When two of my grandchildren tried out for the musical Alice in Wonderland Jr., their hearts were set on getting leading roles. Maggie wanted to be young Alice, and Katie thought Mathilda would be a good role. But they were chosen to be flowers. Not exactly a ticket to Broadway.
Yet my daughter said the girls were “excited for their friends who got the [leading roles]. Their joy seemed greater cheering for their friends and sharing in their excitement.”
What a picture of how our interactions with each other in the Body of Christ should look! Every local church has what might be considered key roles. But it also needs the flowers—the ones who do vital but not-so-high-profile work. If others get roles we desire, may we choose to encourage them even as we passionately fulfill the roles God has given us.
In fact, helping and encouraging others is a way to show love for Him. Hebrews 6:10 says, “[God] will not forget your work and the love you have shown him as you have helped his people.” And no gift from His hand is unimportant: “Each of you should use whatever gift you have received to serve others, as faithful stewards of God’s grace” (1 Peter 4:10).
Just imagine a church of encouragers “diligently” using their God-given gifts to His glory (Hebrews 6:11). Now that makes for joy and excitement!
According to the family legend, two brothers, one named Billy and the other Melvin, were standing on the family’s dairy farm one day when they saw an airplane doing some skywriting. The boys watched as the plane sketched out the letters “GP” overhead.
Both brothers decided that what they saw had meaning for them. One thought it meant “Go preach.” The other read it as “Go plow.” Later, one of the boys, Billy Graham, dedicated himself to preaching the gospel, becoming an icon of evangelism. His brother Melvin went on to faithfully run the family dairy farm for many years.
Skywriting signs aside, if God did call Billy to preach and Melvin to plow, as seems to be the case, they both honored God through their vocations. While Billy achieved greatness and fame during his long preaching career, his success doesn’t mean that his brother’s obedient calling to plow was any less important.
While God does assign some to be in what we call full-time ministry (Ephesians 4:11–12), that doesn’t mean those in other jobs and roles aren’t doing something just as important. In either case, as Paul said, “each part [should do] its work” (v.16). That means honoring Jesus by faithfully using the gifts He’s given us. When we do, whether we “go preach” or “go plow,” we can make a difference for Jesus wherever we serve or work.
I recently attended a high school graduation during which the speaker provided a needed challenge for the young adults awaiting their diplomas. He mentioned that this was a time in their lives when everyone was asking them, “What’s next?” What career would they be pursuing next? Where would they be going to school or working next? Then he said that the more important question was what were they doing now?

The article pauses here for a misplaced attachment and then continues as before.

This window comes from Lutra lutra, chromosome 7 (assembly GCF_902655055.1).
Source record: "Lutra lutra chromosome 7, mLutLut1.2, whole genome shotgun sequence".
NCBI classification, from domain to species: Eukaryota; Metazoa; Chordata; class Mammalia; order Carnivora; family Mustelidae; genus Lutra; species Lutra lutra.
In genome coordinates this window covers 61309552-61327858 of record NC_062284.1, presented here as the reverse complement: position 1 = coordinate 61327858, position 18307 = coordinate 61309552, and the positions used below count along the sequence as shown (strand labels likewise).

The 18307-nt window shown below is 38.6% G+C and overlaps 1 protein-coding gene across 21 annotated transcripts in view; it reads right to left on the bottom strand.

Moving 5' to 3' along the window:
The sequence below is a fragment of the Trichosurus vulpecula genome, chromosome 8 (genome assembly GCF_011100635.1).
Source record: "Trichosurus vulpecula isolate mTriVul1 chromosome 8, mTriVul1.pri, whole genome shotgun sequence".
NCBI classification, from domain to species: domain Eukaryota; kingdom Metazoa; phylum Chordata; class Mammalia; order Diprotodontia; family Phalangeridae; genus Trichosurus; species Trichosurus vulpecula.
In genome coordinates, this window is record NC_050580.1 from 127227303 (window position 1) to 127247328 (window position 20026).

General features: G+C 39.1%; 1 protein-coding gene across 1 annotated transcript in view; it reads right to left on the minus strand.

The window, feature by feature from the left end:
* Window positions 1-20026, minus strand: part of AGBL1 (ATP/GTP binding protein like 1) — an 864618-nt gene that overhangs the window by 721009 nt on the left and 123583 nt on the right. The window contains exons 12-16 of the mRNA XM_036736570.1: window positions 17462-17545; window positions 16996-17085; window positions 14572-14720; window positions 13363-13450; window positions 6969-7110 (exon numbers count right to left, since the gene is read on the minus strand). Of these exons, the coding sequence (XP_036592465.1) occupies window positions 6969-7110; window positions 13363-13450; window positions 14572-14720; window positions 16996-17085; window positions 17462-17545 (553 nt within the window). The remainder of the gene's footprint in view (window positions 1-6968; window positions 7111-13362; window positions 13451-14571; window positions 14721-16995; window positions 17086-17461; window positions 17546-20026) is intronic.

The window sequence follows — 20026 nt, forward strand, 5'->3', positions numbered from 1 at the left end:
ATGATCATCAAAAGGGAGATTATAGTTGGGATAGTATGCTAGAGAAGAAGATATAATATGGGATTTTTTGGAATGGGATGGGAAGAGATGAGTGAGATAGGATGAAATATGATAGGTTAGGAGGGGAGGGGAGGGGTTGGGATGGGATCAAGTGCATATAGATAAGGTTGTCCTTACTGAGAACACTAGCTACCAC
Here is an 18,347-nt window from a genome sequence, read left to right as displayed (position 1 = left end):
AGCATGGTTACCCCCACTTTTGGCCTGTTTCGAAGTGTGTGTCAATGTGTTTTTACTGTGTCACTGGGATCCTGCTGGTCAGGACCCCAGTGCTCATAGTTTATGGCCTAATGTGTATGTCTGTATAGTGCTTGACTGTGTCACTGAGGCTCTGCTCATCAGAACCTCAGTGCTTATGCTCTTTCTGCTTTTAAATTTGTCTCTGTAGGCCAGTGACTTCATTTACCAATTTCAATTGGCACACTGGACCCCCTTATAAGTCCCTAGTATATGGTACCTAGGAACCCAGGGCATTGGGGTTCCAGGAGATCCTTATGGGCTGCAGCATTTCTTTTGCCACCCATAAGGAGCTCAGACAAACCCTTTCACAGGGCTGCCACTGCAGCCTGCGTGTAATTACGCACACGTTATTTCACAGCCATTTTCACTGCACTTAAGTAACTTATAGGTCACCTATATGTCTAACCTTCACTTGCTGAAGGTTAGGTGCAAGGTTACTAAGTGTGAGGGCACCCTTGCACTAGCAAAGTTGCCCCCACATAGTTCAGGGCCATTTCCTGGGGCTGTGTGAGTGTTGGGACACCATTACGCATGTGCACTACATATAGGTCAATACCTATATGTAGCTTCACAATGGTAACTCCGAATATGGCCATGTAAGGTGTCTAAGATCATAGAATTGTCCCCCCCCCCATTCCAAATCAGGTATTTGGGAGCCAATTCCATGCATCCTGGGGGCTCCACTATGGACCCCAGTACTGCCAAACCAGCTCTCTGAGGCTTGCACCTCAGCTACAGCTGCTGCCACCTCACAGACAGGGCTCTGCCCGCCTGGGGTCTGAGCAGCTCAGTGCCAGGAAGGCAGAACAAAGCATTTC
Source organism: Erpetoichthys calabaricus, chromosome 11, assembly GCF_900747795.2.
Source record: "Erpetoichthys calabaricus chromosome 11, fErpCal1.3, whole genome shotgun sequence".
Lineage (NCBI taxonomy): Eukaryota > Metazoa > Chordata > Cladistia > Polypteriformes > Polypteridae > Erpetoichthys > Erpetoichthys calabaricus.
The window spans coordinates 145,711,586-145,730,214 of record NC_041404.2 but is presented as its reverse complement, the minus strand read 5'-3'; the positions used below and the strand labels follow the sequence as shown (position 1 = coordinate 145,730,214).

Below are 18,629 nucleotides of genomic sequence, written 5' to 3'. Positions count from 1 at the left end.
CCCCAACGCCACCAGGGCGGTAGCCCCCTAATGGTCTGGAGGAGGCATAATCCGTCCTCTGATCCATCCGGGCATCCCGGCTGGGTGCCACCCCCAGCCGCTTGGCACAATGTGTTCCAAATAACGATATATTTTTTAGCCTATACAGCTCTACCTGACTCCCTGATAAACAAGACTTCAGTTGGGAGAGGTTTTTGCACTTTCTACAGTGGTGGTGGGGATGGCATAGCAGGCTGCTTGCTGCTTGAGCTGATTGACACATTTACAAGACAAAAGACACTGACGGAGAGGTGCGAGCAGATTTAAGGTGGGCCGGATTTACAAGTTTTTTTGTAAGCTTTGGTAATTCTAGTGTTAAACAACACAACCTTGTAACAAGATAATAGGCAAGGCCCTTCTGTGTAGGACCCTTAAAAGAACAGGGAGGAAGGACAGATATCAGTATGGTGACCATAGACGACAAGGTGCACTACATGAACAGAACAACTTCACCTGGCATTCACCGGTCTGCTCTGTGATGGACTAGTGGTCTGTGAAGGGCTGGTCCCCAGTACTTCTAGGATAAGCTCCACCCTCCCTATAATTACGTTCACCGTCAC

In the context of their faith journey, what daily decisions would they be making that would guide them each day to live for Jesus and not for themselves?
His words reminded me of the book of Proverbs, which makes many pointed statements about how to live—now. For instance: choosing the right friends, now (12:26); living with integrity, now (13:6); having good judgment, now (13:15); speaking wisely, now (14:3); practicing honesty, now (11:1).
Living for God now, by the leading of the Holy Spirit, makes the decisions about what is next much easier. “The
Recently I read through a stack of World War II-era letters my dad sent to my mother. He was in North Africa and she was in West Virginia. Dad, a second lieutenant in the US Army, was tasked with censoring soldiers’ letters—keeping sensitive information from enemy eyes. So it was rather humorous to see—on the outside of his letters to his wife—a stamp that said, “Censored by 2nd Lt. John Branon.” Indeed, he had cut out lines from his own letters!
Self-censoring is really a good idea for all of us. Several times in Scripture, the writers mention the importance of taking a good long look at ourselves to find what’s not right—not God-honoring. The psalmist, for example, prayed, “Search me, God, and know my heart. . . . See if there is any offensive way in me” (Psalm 139:23–24). Jeremiah put it like this: “Let us examine our ways and test them, and let us return to the
The Holy Spirit can help us turn from any attitudes or actions that don’t please God. So before we head out into the world today, let’s stop and seek the Spirit’s help in doing some self-checking so we can “return to the
I can never recapture the splendor that was our daughter Melissa. Fading from my memory are those wonderful times when we watched her joyfully playing high school volleyball. And it’s sometimes hard to remember the shy smile of contentment that crossed her face when we were doing family activities. Her death at age seventeen dropped a curtain on the joy of her presence.
In the book of Lamentations, Jeremiah’s words show he understood that the heart can be punctured. “My splendor is gone,” he said, “and all that I had hoped from the L